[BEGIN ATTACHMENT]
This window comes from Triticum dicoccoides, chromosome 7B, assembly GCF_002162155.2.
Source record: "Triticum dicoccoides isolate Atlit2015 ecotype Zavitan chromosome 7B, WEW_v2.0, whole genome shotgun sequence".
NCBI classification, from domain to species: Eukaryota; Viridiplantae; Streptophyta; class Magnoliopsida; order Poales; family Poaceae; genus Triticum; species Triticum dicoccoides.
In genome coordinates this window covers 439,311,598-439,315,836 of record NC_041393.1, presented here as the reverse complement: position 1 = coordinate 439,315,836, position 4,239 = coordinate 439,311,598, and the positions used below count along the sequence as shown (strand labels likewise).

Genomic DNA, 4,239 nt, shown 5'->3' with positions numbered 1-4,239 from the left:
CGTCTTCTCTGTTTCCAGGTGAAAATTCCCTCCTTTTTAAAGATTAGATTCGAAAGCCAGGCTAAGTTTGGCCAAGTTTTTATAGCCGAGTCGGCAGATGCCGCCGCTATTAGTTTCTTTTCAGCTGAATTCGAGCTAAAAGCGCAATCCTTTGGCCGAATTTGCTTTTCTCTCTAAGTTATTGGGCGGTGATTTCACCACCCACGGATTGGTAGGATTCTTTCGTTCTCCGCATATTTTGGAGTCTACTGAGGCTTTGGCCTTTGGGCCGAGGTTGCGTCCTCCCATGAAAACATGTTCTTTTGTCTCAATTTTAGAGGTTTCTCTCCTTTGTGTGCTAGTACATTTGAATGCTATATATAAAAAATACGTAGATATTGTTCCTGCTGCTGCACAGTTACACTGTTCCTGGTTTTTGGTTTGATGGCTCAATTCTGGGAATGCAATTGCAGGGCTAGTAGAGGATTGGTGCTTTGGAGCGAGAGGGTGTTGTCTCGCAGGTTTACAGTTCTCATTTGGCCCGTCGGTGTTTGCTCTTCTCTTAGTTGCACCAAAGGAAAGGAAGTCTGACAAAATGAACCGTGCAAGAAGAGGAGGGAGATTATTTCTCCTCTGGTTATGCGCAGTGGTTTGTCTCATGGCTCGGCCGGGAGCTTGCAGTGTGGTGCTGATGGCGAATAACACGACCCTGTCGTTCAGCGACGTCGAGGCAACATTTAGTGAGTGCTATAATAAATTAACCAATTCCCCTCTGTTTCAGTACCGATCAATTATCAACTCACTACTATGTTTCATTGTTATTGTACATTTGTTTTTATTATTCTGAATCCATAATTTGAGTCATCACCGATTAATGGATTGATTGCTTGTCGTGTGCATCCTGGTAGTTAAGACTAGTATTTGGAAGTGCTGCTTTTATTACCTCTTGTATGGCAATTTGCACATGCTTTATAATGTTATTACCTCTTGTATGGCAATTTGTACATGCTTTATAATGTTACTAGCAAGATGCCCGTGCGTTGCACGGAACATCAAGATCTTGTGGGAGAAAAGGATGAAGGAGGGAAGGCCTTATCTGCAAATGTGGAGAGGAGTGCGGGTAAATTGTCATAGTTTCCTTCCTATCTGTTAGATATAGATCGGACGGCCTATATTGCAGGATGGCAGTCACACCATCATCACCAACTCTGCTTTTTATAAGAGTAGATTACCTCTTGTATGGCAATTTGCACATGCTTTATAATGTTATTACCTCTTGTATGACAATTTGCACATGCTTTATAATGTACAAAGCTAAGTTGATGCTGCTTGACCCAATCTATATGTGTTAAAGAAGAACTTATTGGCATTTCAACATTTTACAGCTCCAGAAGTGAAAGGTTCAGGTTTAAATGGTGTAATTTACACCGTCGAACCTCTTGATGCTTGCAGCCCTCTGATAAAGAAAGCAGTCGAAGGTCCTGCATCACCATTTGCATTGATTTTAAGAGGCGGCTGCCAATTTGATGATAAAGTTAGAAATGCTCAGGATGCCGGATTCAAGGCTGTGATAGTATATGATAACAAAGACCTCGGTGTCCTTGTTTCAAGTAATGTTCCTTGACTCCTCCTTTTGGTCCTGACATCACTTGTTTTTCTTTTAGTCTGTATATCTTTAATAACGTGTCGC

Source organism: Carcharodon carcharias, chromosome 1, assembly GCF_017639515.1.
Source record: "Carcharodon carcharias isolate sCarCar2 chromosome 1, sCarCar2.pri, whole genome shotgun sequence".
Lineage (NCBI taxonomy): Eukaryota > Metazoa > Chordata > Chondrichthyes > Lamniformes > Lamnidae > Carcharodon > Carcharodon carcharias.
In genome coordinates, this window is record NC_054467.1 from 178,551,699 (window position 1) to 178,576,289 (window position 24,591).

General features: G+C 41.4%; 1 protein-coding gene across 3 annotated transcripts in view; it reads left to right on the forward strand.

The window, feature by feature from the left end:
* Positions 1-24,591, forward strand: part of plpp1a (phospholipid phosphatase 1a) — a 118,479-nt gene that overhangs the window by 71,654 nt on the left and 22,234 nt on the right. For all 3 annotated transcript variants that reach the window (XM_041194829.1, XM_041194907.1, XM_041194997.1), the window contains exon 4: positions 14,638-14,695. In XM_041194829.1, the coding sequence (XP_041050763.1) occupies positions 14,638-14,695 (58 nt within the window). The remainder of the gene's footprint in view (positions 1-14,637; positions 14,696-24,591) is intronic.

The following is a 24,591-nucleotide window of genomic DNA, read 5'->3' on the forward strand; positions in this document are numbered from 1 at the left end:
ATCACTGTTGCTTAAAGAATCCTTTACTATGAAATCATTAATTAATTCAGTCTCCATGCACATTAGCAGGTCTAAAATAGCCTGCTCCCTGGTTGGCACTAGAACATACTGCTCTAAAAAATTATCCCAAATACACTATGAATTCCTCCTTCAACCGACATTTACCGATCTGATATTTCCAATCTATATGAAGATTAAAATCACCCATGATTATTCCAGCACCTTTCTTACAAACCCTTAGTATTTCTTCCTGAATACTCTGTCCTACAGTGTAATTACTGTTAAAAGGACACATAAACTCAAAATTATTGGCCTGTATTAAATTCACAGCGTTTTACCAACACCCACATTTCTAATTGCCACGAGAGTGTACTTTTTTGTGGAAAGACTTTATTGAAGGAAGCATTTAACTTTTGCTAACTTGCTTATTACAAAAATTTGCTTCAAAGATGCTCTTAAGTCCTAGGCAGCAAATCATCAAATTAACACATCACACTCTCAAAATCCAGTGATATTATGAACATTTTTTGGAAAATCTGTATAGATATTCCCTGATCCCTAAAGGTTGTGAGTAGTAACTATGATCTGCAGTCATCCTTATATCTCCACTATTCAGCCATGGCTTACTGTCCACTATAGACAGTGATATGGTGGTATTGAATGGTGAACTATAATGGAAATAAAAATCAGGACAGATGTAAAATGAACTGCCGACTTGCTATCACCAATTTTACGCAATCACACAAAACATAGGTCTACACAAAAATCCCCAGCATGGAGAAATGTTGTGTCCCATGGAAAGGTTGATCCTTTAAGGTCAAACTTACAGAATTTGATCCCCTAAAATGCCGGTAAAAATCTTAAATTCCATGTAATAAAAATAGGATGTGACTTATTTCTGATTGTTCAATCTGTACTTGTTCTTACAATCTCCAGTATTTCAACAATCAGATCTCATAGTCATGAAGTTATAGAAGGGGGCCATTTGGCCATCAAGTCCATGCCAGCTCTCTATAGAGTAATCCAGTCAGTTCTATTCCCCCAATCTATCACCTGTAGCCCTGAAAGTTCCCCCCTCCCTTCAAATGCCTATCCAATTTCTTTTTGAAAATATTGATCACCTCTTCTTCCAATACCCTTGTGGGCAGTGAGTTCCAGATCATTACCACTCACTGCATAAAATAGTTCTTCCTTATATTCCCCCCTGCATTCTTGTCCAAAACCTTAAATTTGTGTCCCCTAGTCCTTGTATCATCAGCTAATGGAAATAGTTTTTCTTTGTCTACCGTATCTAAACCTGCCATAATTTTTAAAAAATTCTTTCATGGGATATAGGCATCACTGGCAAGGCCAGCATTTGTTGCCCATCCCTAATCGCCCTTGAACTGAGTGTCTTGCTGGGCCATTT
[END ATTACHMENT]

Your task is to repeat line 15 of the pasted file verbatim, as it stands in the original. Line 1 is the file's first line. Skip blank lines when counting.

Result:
ATCACTGTTGCTTAAAGAATCCTTTACTATGAAATCATTAATTAATTCAGTCTCCATGCACATTAGCAGGTCTAAAATAGCCTGCTCCCTGGTTGGCACTAGAACATACTGCTCTAAAAAATTATCCCAAATACACTATGAATTCCTCCTTCAACCGACATTTACCGATCTGATATTTCCAATCTATATGAAGATTAAAATCACCCATGATTATTCCAGCACCTTTCTTACAAACCCTTAGTATTTCTTCCTGAATACTCTGTCCTACAGTGTAATTACTGTTAAAAGGACACATAAACTCAAAATTATTGGCCTGTATTAAATTCACAGCGTTTTACCAACACCCACATTTCTAATTGCCACGAGAGTGTACTTTTTTGTGGAAAGACTTTATTGAAGGAAGCATTTAACTTTTGCTAACTTGCTTATTACAAAAATTTGCTTCAAAGATGCTCTTAAGTCCTAGGCAGCAAATCATCAAATTAACACATCACACTCTCAAAATCCAGTGATATTATGAACATTTTTTGGAAAATCTGTATAGATATTCCCTGATCCCTAAAGGTTGTGAGTAGTAACTATGATCTGCAGTCATCCTTATATCTCCACTATTCAGCCATGGCTTACTGTCCACTATAGACAGTGATATGGTGGTATTGAATGGTGAACTATAATGGAAATAAAAATCAGGACAGATGTAAAATGAACTGCCGACTTGCTATCACCAATTTTACGCAATCACACAAAACATAGGTCTACACAAAAATCCCCAGCATGGAGAAATGTTGTGTCCCATGGAAAGGTTGATCCTTTAAGGTCAAACTTACAGAATTTGATCCCCTAAAATGCCGGTAAAAATCTTAAATTCCATGTAATAAAAATAGGATGTGACTTATTTCTGATTGTTCAATCTGTACTTGTTCTTACAATCTCCAGTATTTCAACAATCAGATCTCATAGTCATGAAGTTATAGAAGGGGGCCATTTGGCCATCAAGTCCATGCCAGCTCTCTATAGAGTAATCCAGTCAGTTCTATTCCCCCAATCTATCACCTGTAGCCCTGAAAGTTCCCCCCTCCCTTCAAATGCCTATCCAATTTCTTTTTGAAAATATTGATCACCTCTTCTTCCAATACCCTTGTGGGCAGTGAGTTCCAGATCATTACCACTCACTGCATAAAATAGTTCTTCCTTATATTCCCCCCTGCATTCTTGTCCAAAACCTTAAATTTGTGTCCCCTAGTCCTTGTATCATCAGCTAATGGAAATAGTTTTTCTTTGTCTACCGTATCTAAACCTGCCATAATTTTTAAAAAATTCTTTCATGGGATATAGGCATCACTGGCAAGGCCAGCATTTGTTGCCCATCCCTAATCGCCCTTGAACTGAGTGTCTTGCTGGGCCATTT